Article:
SPRINGFIELD — Do you suffer from leg pain? Although most leg pain and muscle cramps are harmless, some may be related to an underlying medical condition known as peripheral arterial disease (PAD), requiring evaluation by a vascular surgeon.
Peripheral arterial disease in the legs or lower extremities is the narrowing or blockage of the vessels that carry blood from the heart to the legs. It is primarily caused by the buildup of fatty plaque in the arteries, which is called atherosclerosis. PAD can happen in any blood vessel, but it is more common in the legs than the arms.
“Vascular surgery is one of the least understood medical specialties because what we do is so varied,” said Dr. Hazel Marecki of Baystate Vascular Services. “We treat diseases of the arteries, veins, and lymphatics throughout the body except the brain and heart. We take ownership of the medical aspects of this care as well because it so closely relates to the pathology and to our outcome.”
The body’s cardiovascular, or circulatory, system is made of the heart, blood, and blood vessels (arteries and veins). In general, arteries carry blood away from the heart, and veins carry blood back to the heart. The cardiovascular system delivers oxygen, nutrients, hormones, and other important substances to cells and organs in the body. It plays an important role in helping the body meet the demands of activity, exercise, and stress. It also helps maintain body temperature, among other things.
“Patients commonly see us for issues with arterial blockages such as those in the neck involving the carotid artery, which can cause stroke if not treated, or in their legs that can cause pain when they walk or contribute to ulcers that do not heal on their feet,” Marecki said.
Additionally, vascular surgeons treat aneurysms of the belly and chest, varicose veins, deep vein thrombosis, creation and maintenance of dialysis access, as well as many other conditions affecting the blood vessels.
When it comes to PAD, Marecki noted there are many causes of pain in the leg, and not all are due to blood vessels. “If it is more centered around joints or positioning of your leg, then it is likely to be more of a musculoskeletal problem. If it is related to vascular disease — it is something that only happens when you walk or exercise, for example — if you feel cramping walking up the stairs, that is enough to make you stop in your tracks. That is often the first sign of low blood flow to your leg.”
Doctors test for low blood flow by performing a blood-pressure check of the foot called the ankle-brachial index test.
“By listening to the pulse and hearing when it goes away and comes back, we can tell how much arterial blood flow is getting to the leg,” Marecki said.
She noted one of the best treatments for many people with PAD, despite the fact that it hurts, is to actually walk more, and to work with a doctor to develop a structured walking program. “Consistent walking helps to grow new pathways down to the leg, called collateral arteries, which increase blood flow.”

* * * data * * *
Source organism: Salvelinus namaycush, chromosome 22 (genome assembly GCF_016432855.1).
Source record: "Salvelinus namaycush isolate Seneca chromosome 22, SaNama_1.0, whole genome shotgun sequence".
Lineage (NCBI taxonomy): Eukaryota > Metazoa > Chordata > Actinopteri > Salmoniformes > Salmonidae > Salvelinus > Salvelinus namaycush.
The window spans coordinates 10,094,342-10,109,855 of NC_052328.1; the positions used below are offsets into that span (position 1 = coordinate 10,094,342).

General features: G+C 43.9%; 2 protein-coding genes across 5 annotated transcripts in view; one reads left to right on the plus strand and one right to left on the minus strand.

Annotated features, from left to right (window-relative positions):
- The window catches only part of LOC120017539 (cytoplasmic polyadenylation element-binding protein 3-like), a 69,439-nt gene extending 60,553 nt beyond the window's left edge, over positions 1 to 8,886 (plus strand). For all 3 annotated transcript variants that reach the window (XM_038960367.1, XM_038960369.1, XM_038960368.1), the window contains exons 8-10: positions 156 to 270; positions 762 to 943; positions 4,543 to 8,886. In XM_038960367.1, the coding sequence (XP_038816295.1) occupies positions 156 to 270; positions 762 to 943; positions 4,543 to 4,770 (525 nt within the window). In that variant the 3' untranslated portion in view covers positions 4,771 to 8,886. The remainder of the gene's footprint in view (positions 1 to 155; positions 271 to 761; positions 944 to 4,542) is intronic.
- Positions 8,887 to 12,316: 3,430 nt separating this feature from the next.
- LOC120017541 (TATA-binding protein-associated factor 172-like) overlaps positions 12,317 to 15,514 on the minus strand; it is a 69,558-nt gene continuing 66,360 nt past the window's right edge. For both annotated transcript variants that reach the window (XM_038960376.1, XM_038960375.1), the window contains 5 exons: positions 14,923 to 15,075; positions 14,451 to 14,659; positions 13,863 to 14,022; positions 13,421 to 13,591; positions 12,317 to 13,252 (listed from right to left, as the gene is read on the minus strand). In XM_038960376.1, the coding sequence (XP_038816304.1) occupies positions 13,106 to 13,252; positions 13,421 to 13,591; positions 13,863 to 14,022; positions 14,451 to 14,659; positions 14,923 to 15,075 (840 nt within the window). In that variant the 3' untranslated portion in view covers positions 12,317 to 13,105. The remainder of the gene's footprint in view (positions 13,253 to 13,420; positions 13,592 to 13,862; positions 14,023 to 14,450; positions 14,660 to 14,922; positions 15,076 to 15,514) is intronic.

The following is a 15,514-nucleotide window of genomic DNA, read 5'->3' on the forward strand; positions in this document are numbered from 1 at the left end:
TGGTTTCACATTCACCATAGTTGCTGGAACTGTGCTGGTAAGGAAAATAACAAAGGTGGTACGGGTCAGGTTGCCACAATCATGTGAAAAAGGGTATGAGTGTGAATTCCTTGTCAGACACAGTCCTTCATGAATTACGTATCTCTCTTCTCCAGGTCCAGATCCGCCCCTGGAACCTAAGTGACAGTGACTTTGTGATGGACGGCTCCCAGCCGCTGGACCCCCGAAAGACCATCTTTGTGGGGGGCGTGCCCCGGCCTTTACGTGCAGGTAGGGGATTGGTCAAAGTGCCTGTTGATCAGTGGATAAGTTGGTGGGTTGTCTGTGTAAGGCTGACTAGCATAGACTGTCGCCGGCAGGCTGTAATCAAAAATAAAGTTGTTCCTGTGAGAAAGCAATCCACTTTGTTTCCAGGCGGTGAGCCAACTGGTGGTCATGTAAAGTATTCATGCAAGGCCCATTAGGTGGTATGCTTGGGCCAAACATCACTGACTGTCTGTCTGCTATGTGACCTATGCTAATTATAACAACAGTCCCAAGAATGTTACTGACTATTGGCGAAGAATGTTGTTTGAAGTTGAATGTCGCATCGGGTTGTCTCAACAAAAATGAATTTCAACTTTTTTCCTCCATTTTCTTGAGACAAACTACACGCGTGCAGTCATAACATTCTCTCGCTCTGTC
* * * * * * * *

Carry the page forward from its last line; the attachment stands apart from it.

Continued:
Medications may also be prescribed to protect the heart, since leg pain can be indicative of heart issues, she noted. These medications may include antiplatelets such as aspirin to prevent blood clots from forming and narrowing arteries even further, statins to lower cholesterol and certain fats in the blood, and ACE inhibitors or other medicines to lower blood pressure and prevent blood vessels from narrowing.
If the patient is still having serious leg pain after lifestyle changes, an exercise program, and medication, Marecki said surgery is an option. “We use an imaging test called an arteriogram, which allows us to see inside the blood vessels of the leg to determine if there is a blockage. If there is, we can perform angioplasty, a minimally invasive procedure, to open narrowed or blocked arteries.”
As part of the procedure, the surgeon may inflate a small balloon in the artery to flatten the plaque. Sometimes the balloon is coated with medicine to help the artery heal. The doctor may also insert a small mesh tube called a stent to reduce the chances that the artery will narrow again.
Bypass surgery may be used to treat severe pain, heal wounds, or save a damaged foot or leg when angioplasty is not as likely to work. In this procedure, a piece of another blood vessel from the body or an artificial vessel is used to create a new path around a blocked artery in the leg.
Of the numerous risk factors for PAD, smoking is number one: the risk for smokers and former smokers is two and a half times higher than it is for non-smokers. Other common risk factors include being over age 50; diabetes, especially for those with long-term insulin dependence; chronic kidney disease; previous heart attack; family history of PAD; high blood pressure; high cholesterol; and blood-clotting disorder.
Heart-healthy lifestyle changes that are often recommended to treat PAD include quitting smoking, choosing heart-healthy food, aiming for a healthy weight, getting regular physical activity, and managing stress.